Flying cars aren’t on the consumer market just yet, but the futuristic age of The Jetsons has partially arrived. Remember the videophone on the cartoon? New tools can turn this technology, which once seemed out of this world, into reality.
Have you ever wished you could clone or duplicate your keynote speaker? Or, would you find it helpful to be in multiple places at the same time? Now you can. Holograms make even FaceTiming seem outdated.
May the force be with you if recreate the Star Wars scene in which R2-D2 projects a hologram of Princess Leia who says, “Help me Obi-Wan Kenobi. You’re my only hope.” Executives can teleport to multiple locations simultaneously without ever stepping foot on a plane. Their entire body appears to be standing on the stage or at the podium right in front of your very eyes.
Vntana, a company based in Van Nuys, California, is one of the companies bringing people closer together with this technology. “Vntana telepresence can allow a person to be in multiple locations at once. For example, we allowed an Intel executive to present live on stage via hologram in Taiwan to announce their new processor chip,” Ashley Crowder, the company’s co-founder and CEO told Smart Meetings. “We have done true live from LA to Seoul, South Korea, with less than a second delay so everyone in the audience can ask the hologram questions and they can respond in real time. This is a great way to make a splash for keynote presentations…”
Hologram technology is also being used by the travel and hospitality industries at airports and hotels. NH Hotel Group, which has over 400 hotels in 25 countries, hired Musion, who holds a patent for a 3-D holographic projection system, to incorporate this augmented reality into the hotel’s presentation at The Global Business Travel Association convention in Orlando in 2015. They beamed in their keynote speaker and other figures in addition to giving guests a virtual tour of hotels in the Netherlands.
Activ8-events, which is headquartered in Hong Kong, says their hologram mannequins are used in airports to communicate messages to travelers. A projection of a real person or character can deliver a pre-recorded message. Holograms break down language barriers. Events and airports often have guests from all over the world. A company called Prsonas partnered with Microsoft to create a multi-lingual hologram that has the capability of communicating in multiple languages.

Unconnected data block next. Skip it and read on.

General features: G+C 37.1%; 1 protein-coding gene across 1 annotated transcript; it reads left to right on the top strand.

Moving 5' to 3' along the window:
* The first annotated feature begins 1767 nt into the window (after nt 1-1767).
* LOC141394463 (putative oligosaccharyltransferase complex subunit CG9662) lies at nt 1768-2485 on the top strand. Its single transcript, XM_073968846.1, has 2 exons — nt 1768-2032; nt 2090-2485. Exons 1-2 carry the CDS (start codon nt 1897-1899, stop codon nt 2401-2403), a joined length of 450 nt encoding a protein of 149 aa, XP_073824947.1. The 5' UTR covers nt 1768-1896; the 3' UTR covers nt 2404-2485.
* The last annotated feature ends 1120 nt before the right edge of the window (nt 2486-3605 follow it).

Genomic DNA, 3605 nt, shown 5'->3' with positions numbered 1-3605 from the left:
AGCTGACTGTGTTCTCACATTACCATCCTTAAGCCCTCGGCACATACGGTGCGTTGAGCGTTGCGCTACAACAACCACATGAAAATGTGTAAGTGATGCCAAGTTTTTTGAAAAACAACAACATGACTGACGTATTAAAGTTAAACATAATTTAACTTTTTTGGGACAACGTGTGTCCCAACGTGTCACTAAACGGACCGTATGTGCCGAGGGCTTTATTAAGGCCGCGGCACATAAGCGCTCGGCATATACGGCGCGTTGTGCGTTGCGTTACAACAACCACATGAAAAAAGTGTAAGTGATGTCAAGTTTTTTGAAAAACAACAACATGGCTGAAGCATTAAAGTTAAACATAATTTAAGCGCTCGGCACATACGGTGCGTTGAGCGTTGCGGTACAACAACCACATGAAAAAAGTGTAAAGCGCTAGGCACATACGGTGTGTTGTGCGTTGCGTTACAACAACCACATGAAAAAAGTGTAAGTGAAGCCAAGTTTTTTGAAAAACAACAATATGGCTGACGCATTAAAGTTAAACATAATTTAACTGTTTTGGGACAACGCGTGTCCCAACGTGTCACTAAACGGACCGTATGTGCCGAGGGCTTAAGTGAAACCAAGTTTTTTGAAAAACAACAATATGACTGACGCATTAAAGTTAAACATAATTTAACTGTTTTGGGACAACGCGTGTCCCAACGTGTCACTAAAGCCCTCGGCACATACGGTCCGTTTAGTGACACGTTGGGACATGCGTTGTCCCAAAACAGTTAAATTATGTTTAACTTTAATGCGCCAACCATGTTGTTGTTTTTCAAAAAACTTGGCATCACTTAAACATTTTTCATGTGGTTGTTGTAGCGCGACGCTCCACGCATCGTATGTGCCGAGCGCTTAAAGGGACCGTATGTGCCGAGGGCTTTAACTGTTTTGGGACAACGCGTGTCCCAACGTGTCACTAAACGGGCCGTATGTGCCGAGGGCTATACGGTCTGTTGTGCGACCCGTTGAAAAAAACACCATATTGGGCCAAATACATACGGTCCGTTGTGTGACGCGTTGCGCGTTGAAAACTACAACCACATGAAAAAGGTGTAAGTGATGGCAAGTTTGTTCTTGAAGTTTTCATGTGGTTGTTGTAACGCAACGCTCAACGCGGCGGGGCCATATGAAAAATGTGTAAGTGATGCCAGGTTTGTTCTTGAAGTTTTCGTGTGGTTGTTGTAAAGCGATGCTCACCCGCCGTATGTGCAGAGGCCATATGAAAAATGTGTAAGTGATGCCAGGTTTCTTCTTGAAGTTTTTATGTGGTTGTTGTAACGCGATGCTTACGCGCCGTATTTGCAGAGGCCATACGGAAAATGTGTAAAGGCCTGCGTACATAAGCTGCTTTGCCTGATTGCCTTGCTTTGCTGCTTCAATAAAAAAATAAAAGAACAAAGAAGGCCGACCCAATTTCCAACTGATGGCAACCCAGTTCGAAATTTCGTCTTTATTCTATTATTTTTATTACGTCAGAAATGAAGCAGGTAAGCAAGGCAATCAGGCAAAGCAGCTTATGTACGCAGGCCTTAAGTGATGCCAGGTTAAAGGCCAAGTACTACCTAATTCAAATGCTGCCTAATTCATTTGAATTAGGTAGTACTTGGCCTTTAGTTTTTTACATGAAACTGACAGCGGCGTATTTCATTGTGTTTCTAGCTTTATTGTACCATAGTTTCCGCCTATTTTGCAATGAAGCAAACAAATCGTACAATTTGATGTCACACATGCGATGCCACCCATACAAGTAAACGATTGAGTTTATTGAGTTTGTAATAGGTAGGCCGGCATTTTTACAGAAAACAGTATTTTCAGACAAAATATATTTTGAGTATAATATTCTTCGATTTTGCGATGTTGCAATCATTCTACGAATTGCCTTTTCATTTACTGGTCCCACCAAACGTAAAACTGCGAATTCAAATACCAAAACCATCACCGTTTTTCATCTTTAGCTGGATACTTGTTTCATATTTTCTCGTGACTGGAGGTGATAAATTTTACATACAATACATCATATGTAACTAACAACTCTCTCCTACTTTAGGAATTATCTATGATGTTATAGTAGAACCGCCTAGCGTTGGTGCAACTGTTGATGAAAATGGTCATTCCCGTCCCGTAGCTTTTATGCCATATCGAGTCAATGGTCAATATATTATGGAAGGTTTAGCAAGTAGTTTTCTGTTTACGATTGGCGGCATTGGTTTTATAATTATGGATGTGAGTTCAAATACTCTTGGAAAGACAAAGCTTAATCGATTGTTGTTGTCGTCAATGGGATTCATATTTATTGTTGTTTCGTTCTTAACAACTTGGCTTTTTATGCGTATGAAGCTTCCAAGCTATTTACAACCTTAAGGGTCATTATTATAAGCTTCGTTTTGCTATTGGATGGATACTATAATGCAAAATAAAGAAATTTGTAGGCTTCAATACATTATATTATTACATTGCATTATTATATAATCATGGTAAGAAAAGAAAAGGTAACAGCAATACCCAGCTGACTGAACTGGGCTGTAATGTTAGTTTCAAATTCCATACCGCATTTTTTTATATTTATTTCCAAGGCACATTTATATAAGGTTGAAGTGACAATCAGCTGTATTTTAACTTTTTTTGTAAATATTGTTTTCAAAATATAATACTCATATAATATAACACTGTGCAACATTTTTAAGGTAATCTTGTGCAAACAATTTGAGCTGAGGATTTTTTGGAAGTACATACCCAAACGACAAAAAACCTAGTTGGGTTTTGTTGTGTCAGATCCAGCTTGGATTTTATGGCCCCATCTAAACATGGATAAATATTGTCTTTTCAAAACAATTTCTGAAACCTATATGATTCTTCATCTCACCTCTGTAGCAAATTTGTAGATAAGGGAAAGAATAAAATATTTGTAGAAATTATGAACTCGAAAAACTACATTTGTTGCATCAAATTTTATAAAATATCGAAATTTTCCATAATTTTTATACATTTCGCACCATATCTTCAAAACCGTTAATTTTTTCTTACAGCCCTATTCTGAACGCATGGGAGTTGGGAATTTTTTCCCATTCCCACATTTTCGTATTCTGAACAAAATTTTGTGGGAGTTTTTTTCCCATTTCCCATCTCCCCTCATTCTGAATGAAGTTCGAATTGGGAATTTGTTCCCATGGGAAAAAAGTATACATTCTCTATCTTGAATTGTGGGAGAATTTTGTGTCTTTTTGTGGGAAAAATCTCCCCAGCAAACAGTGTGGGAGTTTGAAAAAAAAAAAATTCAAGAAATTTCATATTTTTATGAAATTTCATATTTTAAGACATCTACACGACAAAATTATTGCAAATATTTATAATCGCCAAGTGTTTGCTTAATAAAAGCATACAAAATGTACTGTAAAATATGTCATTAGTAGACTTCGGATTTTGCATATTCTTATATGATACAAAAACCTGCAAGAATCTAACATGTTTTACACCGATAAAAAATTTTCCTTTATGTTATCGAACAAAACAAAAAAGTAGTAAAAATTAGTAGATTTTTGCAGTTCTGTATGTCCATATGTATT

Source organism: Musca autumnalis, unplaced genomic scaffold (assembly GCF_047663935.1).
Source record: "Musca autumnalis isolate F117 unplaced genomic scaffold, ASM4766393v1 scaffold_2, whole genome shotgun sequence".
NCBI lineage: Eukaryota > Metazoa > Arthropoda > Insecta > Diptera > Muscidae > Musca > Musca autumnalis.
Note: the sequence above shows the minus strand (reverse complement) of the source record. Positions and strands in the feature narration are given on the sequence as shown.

Crowder said that the hologram is also a useful tool for product launches and brand partnerships. “Vntana holograms are a great way to leverage endorsement deals. Brands pay millions of dollars for these deals and are limited by the celebrity’s time, but holograms can be recorded and leveraged across a number of events,” she told Smart Meetings. “For example, Vntana allowed a hologram of Roger Federer to live inside the Mercedes-Benz tent at the U.S. Open the entire two weeks. Fans got to see their hologram live next to Roger, throw him a hologram tennis ball and get pictures and video of the experience to share. Almost 8,000 fans got to do the hologram experience, increasing engagement by 20% from past years.”
The Hollagram Selfie Booth, Vntana’s most popular product, is particularly appealing to millennials who enjoy interactive uses of AV technology. “Users get to see their hologram live next to hologram products, celebrities, athletes or other hologram objects. They can interact with the holograms via our gesture control and get a video or GIF of their experience to share online,” Crowder explained. “This user-generated content for social media is extremely valuable. It is 50% more trusted, 35% more memorable and 20% more likely to lead to a sale according to Ipsos Millennial Social Influence Study 2014. Some of our clients have seen their qualified leads increase by more than double using the hologram selfie experience.”